The Global University for Lifelong Learning (GULL) has supported the work of national and international development agencies in many countries since 2007, providing its non-profit lifelong action learning and professional certification system in support of self-directed change and community-led development. At its inception, a decision was made to avoid setting-up or replicating costly infrastructure and instead, GULL works through a network of affiliated organizations (such as community-based organizations, church denominations and others) who have on-going relationships with communities. GULL provides affiliated organizations with a proven step-by-step system for integrating its self-directed lifelong action learning system with the life and work of their stakeholders (staff, volunteers and the wider community).

Although indigenous communities are able to draw on a reservoir of traditional knowledge, limited scope for personal development (such as access to further and higher education) hinders progress as people often feel trapped by their situation and circumstances. As a remedy to this, active or action learning offers a practical, holistic approach that can be used by anyone and when linked to professional recognition and certification, it encourages participants to move forward by releasing the potential in people to bring about positive change together. GULL aims to foster, recognize and certify self-directed change that is characterized by greater self-reliance, financial independence and by the ability and willingness of participants to share their learning and benefits with others. The GULL journey and many of the dramatic advances made by subsistence communities living in very challenging circumstances can be followed via the GULL website and in a book about GULL’s work (Teare, 2018).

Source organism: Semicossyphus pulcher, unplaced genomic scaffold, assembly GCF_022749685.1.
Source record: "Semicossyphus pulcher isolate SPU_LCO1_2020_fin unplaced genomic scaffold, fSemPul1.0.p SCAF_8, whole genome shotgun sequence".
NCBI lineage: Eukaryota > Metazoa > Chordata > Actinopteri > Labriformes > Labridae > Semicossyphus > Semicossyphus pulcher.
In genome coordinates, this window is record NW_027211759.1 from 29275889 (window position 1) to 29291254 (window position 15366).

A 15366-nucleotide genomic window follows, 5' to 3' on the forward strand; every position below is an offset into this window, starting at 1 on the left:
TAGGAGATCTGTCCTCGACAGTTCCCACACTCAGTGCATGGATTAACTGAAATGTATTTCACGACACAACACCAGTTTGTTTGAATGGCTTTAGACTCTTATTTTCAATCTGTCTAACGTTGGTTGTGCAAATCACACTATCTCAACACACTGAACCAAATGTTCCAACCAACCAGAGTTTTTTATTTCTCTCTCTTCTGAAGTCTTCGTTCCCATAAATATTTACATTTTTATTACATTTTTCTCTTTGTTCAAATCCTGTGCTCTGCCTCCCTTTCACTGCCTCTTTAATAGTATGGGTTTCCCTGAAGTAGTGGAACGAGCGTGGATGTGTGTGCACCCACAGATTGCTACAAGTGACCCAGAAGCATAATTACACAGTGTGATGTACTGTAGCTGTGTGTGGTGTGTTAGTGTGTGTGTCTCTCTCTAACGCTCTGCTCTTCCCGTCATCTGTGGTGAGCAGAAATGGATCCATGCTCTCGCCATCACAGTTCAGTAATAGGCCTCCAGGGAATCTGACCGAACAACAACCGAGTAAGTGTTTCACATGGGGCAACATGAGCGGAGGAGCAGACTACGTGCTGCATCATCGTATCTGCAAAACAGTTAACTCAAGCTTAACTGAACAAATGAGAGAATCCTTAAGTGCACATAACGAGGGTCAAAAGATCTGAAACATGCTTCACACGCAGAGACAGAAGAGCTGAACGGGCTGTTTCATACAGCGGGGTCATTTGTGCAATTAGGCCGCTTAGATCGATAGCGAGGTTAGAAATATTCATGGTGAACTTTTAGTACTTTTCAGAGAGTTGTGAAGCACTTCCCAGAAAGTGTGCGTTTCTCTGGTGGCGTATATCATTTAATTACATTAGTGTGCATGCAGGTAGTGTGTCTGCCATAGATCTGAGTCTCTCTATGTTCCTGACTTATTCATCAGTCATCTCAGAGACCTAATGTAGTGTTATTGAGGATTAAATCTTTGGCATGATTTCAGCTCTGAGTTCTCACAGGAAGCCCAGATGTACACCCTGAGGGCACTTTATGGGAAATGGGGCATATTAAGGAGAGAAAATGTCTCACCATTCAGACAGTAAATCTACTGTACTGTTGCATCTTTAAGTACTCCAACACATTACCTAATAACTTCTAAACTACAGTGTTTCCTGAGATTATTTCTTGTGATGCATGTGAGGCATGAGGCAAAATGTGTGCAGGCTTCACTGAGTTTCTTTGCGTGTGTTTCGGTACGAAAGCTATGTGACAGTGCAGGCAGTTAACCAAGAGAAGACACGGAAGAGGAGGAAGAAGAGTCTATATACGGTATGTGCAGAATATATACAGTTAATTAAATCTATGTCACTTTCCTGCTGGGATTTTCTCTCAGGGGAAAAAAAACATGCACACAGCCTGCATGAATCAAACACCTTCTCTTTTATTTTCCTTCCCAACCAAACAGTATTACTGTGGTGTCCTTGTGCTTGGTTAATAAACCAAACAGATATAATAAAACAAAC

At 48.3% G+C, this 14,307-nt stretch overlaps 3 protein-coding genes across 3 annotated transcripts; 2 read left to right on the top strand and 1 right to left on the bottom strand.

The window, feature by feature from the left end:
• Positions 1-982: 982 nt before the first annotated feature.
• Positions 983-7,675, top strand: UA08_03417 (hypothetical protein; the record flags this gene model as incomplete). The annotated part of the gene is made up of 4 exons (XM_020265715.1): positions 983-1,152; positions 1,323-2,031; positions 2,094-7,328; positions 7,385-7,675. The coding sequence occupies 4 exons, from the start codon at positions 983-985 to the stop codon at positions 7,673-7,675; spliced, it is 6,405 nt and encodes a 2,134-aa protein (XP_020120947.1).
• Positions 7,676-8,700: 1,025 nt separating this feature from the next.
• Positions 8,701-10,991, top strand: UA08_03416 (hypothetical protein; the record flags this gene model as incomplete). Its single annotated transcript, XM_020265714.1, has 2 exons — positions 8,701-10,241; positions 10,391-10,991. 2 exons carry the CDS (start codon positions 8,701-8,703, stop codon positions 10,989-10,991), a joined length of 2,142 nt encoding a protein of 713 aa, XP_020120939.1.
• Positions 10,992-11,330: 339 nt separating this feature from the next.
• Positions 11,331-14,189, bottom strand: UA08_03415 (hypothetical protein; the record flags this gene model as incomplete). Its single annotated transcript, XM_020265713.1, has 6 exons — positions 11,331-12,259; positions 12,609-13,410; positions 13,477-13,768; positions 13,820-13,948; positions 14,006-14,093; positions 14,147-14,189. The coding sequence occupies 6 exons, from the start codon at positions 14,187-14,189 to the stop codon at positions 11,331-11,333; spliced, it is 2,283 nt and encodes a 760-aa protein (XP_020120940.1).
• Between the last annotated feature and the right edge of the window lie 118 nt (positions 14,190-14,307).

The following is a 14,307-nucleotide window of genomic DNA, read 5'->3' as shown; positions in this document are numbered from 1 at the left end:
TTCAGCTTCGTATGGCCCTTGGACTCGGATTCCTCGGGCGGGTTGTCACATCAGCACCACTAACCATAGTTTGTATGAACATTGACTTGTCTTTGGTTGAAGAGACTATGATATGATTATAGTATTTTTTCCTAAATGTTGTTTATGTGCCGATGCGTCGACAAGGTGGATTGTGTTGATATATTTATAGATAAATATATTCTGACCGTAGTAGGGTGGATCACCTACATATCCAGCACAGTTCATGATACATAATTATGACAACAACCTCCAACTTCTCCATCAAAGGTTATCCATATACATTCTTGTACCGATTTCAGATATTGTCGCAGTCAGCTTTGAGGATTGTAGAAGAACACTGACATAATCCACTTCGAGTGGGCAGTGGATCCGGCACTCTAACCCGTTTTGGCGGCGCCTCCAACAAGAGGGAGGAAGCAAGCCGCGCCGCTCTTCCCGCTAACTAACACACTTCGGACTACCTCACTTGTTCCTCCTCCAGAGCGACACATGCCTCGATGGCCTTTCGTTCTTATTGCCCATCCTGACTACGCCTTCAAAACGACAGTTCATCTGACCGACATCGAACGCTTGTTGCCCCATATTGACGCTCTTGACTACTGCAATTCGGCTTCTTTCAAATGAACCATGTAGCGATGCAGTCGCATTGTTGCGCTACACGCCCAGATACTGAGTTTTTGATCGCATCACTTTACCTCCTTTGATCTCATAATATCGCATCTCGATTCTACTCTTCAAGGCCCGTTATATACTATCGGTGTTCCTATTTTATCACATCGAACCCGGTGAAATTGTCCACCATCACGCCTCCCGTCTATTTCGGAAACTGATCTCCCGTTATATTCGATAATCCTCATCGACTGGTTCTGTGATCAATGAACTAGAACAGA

What is needed to facilitate wider inclusion in lifelong learning?

There are many reasons why aid programmes designed to support subsistence and low-income communities tend to fall short of expectations. Among these, over-reliance on conventional training can lead to dependency and as a mode of assistance, training is less likely to bring about mindset change or a community-led resolve to find solutions to their own challenges. GULL should be reaching much larger numbers of people but: we are limited by our visibility, the scope and scale of our networks, our ability to handle one-on-one relationships around the world with modest resources (money, people) and we cannot rely on linkages with non-government organizations (NGOs) as they do not endure. That said, thanks mainly to NGO support and wonderful NGO staff, GULL has to-date been able to initiate projects in 60 countries. Sadly though, turbulence in the aid sector has meant that all of these projects ended just at the point when long-term benefits were emerging. Why is this?